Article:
Williams and Reeve remained close friends until Reeve's death in 2004. Reeve had struggled for years with being quadriplegic after a horse-riding accident. Their friendship was like "brothers from another mother" according to his son Zak Williams. Williams paid many of Reeve's medical bills and gave financial support to his family.
Wild improvised stream-of-consciousness comedy dialogue where he would do cultural references, impersonations and one-liners with rapid switching
Unique skill at imitating voices
Frequently played offbeat and eccentric characters
Frequently played fathers or family men
Often played characters lacking in self-awareness
Often played men who have suffered a trauma or loss
Often played characters with mental instability and/or a deep capacity for violence (One Hour Photo, Insomnia)
Distinctive low-pitched (and extremely versatile) voice
Clean shaven in comedies and bearded in dramatic films
Williams and Robert De Niro were the last stars to see John Belushi alive, albeit on separate visits to Bungalow #3 of the Chateau Marmont Hotel in Los Angeles on the day Belushi died of a drug overdose in March 1982
Williams played both a fictional President in Man of the Year (2006) and a real-life one in Lee Daniels' movie The Butler (2013), where Williams was reunited with other famous names such as Cuba Gooding Junior (who also played with Williams in What Dreams May Come), Forest Whitaker, Oprah Winfrey, John Cusack, Jane Fonda, Vanessa Redgrave, Mariah Carey, and many, many more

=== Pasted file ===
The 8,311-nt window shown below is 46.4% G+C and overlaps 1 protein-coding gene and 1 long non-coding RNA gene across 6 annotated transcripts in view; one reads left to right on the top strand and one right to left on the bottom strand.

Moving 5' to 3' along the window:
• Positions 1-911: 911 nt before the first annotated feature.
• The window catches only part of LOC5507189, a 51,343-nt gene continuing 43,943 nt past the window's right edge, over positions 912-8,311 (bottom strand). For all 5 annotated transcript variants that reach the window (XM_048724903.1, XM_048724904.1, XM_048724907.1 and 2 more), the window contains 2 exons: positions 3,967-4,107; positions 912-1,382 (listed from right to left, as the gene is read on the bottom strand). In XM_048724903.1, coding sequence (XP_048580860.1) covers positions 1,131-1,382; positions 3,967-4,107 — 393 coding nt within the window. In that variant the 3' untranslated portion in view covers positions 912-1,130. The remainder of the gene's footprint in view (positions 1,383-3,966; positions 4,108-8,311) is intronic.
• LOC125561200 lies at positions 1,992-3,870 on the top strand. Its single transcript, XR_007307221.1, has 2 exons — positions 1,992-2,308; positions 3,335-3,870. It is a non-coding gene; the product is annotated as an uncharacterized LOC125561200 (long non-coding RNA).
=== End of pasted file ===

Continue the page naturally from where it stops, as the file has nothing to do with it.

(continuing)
He spoke French frequently
He checked himself into rehab to be treated for alcoholism. He had already overcome drug and alcohol addiction in the 1980s. He left rehab in September 2006
He recovered at the Cleveland (OH) Clinic after successful open-heart surgery on March 13, 2009, to replace his aortic valve
His role in August Rush (2007) was modeled after the character of Fagin from Oliver Twist (1948)